Leukocyte esterase analysis in the diagnosis of joint infection: Can we make a diagnosis using a simple urine dipstick?

Otis C. Colvin, Mark J. Kransdorf, Catherine C. Roberts, F. Spencer Chivers, Roxanne Lorans, Christopher P. Beauchamp, Adam J. Schwartz

Research output: Contribution to journalArticlepeer-review

48 Scopus citations


Purpose: Analysis of joint fluid remains a key factor in the diagnosis of periprosthetic infection. Recent reports have shown that neutrophils in infected joint fluid release esterase, an enzyme that is a reliable marker for infection. Testing for leukocyte esterase is routinely done in the analysis of urine for the presence of urinary tract infection, by a simple “dipstick” method. We report our experience with this technique in the evaluation of patients suspected of having septic arthritis or periprosthetic joint infection (PJI) by comparing results of leukocyte esterase positivity with confirmed joint infection as defined by the American Academy of Orthopaedic Surgeons (AAOS).

Materials and methods: We retrospectively reviewed leukocyte esterase test results performed on synovial fluid aspirated from 57 patients with prosthetic (52) and native (5) joints. Patients either presented with unexplained painful arthroplasties, routine testing of PROSTALAC (PROSthesis with Antibiotic-Loaded Acrylic Cement) orthopedic implants, or clinical suspicion of periprosthetic infection or septic arthritis. Synovial fluid was percutaneously aspirated using a standard technique. The patient age range was 31–91 years with a mean age of 69.1 years, consisting of 30 women (52.6 %) and 27 men (47.4 %). The “gold standard” for the presence or absence of infection at our institution and in the study group was based on the most recent recommendations of the AAOS. Positive culture remained the “gold standard” for native joint infection.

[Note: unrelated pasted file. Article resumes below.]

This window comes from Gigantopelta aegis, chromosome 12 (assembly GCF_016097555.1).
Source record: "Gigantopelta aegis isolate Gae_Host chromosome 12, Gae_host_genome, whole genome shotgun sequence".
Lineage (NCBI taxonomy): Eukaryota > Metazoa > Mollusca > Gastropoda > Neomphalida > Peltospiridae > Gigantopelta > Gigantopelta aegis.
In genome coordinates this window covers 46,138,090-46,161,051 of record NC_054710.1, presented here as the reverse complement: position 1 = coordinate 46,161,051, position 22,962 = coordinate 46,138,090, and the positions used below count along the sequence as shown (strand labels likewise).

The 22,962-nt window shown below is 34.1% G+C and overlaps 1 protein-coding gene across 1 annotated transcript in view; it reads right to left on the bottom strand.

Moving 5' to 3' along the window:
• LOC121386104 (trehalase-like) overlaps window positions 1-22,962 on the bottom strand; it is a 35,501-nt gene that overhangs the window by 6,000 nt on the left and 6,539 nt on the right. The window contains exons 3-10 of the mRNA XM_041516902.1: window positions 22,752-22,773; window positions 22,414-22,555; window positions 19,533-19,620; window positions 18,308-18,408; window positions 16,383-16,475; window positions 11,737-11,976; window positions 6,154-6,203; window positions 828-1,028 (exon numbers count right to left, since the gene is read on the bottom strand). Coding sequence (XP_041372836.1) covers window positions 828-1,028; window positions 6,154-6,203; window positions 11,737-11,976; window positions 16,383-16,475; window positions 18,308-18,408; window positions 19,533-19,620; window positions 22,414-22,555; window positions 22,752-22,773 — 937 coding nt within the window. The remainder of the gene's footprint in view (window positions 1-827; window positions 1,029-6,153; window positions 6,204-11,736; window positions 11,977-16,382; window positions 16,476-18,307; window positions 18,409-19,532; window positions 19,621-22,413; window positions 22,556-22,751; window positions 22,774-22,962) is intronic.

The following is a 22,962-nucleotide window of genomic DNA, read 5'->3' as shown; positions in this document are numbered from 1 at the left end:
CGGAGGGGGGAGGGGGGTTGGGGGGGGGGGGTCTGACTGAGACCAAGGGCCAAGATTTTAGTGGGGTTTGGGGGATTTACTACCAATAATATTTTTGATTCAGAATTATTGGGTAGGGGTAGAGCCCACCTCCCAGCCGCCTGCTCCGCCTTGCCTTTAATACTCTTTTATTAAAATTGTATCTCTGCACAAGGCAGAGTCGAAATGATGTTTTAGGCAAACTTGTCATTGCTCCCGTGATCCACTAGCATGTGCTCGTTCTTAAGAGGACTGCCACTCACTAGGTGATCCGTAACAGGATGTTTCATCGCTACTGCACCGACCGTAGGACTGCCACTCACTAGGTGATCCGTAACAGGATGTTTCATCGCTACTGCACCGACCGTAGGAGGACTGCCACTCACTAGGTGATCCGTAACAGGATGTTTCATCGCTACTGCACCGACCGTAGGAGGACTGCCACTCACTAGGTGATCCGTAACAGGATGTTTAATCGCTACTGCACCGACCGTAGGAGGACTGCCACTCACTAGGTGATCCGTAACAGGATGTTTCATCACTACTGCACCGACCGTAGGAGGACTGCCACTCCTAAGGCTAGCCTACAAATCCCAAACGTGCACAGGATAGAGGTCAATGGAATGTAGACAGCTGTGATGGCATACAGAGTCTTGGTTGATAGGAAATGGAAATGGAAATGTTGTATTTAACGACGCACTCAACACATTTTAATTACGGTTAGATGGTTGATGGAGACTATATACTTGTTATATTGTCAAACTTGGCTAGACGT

Results: Of the total 57 joints aspirated and included in the study, 20 (35.1 %) were read as positive (2+) on the leukocyte test strip and 37 (64.9 %) were read as negative (negative, trace, or 1+). PJI was diagnosed in 19 patients and native joint septic arthritis was identified in one patient. Sensitivities were excellent at 100 % with no false negatives in the entire cohort. There was one false positive in the periprosthetic group yielding a specificity, positive predictive value and negative predictive value of 97, 95, and 100 %, respectively. The results for the native joints showed markedly less specificity and positive predictive value at 50 and 33 %; however, its negative predictive value remained at 100 %.

Conclusions: Our test results confirm that the leukocyte esterase test can accurately detect PJI and that it can be used as a part of the traditional PJI workup. In the assessment of native joints, its high negative predictive value suggests that it is a valuable tool in excluding native joint septic arthritis.

Original languageEnglish (US)
Pages (from-to)673-677
Number of pages5
JournalSkeletal Radiology
Issue number5
StatePublished - Mar 18 2015


  • Joint infection
  • Leukocyte esterase
  • Periprosthetic infection
  • Septic arthritis

ASJC Scopus subject areas

  • Radiology Nuclear Medicine and imaging


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